Boundary Crossings: An Activity Theoretical Analysis of Technology Diffusion in a Teacher Education Program
Lisa Peruski, Punya Mishra, Cheryl Rosaen, Matthew Koehler, Michigan State University, United States
Society for Information Technology & Teacher Education International Conference, in San Antonio, Texas, USA ISBN 978-1-880094-61-7 Publisher: Association for the Advancement of Computing in Education (AACE), Chesapeake, VA
Abstract: Technology diffusion refers to the process of spreading a program of technology use across/throughout an organization, program, etc. We used activity theory to frame the research design and analysis of a qualitative study with the goal of understanding the activity of technology diffusion across a large teacher preparation (TE) program. This study explored the boundary crossing collaborative activities of a diverse group of individuals as they set their goals, encountered contradictions, and created innovations directed toward preparing teachers to use technology to address authentic problems of practice in flexible ways. The results showed that participant's activity changed collaborative and communication structures in the College of Education (COE), as well as institutionalized some innovations. We also discuss the usefulness of activity theory as a model to frame research and analysis because application of the model at the beginning stages of work could help participants to anticipate and prepare for contradictions in advance.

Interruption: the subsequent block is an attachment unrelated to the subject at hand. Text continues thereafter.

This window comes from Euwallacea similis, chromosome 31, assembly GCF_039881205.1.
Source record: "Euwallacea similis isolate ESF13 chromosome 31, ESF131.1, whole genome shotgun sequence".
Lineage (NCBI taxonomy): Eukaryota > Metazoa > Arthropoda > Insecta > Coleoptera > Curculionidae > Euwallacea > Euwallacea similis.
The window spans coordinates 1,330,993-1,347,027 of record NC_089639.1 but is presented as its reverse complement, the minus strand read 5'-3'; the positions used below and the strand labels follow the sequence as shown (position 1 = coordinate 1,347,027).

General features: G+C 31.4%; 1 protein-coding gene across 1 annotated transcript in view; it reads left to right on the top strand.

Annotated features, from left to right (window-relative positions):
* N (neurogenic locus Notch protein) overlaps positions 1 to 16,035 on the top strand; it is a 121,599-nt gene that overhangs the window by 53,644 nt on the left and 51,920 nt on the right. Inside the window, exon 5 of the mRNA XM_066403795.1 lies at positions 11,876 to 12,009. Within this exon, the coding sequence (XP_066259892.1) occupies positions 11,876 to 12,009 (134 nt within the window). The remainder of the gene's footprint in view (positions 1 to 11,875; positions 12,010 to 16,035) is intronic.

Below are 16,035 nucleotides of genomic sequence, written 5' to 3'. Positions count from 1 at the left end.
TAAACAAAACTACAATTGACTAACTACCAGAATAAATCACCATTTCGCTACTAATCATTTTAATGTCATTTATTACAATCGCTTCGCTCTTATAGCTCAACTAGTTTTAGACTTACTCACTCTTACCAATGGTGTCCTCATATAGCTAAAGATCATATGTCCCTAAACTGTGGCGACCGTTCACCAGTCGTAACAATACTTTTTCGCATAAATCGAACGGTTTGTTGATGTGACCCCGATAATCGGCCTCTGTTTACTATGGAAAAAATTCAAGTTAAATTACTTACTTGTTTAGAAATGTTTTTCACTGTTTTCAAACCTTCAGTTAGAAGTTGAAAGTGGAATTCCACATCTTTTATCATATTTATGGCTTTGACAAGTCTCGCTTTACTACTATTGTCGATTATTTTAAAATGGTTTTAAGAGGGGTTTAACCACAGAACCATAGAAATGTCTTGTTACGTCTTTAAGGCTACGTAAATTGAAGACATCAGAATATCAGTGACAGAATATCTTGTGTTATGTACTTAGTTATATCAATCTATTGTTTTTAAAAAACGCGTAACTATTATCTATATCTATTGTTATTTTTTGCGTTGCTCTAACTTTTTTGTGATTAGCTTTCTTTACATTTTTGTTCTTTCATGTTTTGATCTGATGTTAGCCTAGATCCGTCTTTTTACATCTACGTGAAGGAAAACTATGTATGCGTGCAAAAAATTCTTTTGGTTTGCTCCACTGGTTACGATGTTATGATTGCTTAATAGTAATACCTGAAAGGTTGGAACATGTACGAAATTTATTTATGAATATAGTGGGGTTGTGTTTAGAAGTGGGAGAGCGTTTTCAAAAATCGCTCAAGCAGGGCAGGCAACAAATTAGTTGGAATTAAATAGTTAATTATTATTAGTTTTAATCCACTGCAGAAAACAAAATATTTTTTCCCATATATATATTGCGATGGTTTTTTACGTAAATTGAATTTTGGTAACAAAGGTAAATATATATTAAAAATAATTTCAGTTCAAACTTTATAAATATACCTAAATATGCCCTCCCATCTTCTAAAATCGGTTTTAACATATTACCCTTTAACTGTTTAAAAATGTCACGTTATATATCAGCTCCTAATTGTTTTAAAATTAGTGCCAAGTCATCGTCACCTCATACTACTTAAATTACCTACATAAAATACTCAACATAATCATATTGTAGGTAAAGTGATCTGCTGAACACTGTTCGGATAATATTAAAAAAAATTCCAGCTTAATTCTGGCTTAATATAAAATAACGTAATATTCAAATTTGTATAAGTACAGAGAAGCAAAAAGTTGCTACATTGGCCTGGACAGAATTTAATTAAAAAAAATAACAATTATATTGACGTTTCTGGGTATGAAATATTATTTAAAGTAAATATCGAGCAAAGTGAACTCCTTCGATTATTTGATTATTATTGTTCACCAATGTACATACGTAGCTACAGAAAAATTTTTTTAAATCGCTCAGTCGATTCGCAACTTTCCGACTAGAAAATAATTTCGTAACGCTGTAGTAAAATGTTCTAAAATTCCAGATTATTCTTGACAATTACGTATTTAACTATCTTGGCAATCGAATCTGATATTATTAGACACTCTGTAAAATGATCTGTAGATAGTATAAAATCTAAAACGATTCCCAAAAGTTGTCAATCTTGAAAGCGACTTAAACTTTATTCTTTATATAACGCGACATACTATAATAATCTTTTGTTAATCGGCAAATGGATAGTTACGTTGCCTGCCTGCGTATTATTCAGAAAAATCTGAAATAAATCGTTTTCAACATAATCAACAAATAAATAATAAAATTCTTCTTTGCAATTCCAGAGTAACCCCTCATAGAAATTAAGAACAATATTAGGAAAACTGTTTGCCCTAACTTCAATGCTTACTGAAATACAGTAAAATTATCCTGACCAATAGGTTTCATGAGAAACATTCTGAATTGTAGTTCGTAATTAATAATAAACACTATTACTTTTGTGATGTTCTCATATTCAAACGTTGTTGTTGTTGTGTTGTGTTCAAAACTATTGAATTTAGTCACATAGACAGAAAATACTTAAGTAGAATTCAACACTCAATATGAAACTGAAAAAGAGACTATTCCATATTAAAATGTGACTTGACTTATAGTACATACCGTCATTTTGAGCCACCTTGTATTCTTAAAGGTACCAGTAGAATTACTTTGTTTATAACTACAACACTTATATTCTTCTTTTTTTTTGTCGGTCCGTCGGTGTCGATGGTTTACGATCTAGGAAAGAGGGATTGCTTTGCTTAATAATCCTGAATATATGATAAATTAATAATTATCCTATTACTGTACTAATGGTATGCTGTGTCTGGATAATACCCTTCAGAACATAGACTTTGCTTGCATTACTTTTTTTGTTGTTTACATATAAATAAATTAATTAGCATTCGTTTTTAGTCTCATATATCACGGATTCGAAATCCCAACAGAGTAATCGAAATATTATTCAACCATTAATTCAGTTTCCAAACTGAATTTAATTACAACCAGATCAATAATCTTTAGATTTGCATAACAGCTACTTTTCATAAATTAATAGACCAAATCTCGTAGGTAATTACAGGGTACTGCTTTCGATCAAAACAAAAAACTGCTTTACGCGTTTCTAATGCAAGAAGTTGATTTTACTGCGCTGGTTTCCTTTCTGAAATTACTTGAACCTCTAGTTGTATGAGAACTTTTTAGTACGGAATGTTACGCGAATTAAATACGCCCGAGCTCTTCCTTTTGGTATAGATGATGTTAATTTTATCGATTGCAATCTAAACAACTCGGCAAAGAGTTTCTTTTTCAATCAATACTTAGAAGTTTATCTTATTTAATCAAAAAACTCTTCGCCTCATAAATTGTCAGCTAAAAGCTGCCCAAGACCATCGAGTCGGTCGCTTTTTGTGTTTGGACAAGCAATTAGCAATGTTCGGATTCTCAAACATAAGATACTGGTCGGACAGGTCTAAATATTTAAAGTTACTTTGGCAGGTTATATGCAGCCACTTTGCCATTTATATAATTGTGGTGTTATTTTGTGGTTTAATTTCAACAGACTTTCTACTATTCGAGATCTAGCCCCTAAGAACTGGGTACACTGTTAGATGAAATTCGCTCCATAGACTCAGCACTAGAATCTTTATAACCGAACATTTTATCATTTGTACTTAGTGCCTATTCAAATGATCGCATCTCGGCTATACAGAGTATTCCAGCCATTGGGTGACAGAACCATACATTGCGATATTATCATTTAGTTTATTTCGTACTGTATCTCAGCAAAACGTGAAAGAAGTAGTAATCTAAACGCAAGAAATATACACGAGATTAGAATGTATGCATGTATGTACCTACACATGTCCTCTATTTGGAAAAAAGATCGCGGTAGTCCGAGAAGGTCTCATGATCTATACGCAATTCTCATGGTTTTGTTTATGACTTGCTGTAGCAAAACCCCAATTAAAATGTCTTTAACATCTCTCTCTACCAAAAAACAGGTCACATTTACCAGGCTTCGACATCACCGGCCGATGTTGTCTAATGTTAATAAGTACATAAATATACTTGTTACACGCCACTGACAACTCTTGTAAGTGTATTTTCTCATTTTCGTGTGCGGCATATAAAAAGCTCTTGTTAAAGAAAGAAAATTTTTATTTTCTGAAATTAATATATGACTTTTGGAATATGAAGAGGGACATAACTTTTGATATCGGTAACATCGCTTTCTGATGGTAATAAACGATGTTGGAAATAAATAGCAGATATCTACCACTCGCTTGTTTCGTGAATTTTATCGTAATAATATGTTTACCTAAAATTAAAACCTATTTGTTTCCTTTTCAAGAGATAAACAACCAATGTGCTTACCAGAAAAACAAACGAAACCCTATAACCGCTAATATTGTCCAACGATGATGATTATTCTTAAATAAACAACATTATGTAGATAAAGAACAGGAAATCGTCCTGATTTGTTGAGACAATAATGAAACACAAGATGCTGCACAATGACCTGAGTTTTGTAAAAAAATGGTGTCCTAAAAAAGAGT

Peruski, L., Mishra, P., Rosaen, C. & Koehler, M. (2007). Boundary Crossings: An Activity Theoretical Analysis of Technology Diffusion in a Teacher Education Program. In R. Carlsen, K. McFerrin, J. Price, R. Weber & D. Willis (Eds.), Proceedings of SITE 2007--Society for Information Technology & Teacher Education International Conference (pp. 1647-1653). San Antonio, Texas, USA: Association for the Advancement of Computing in Education (AACE).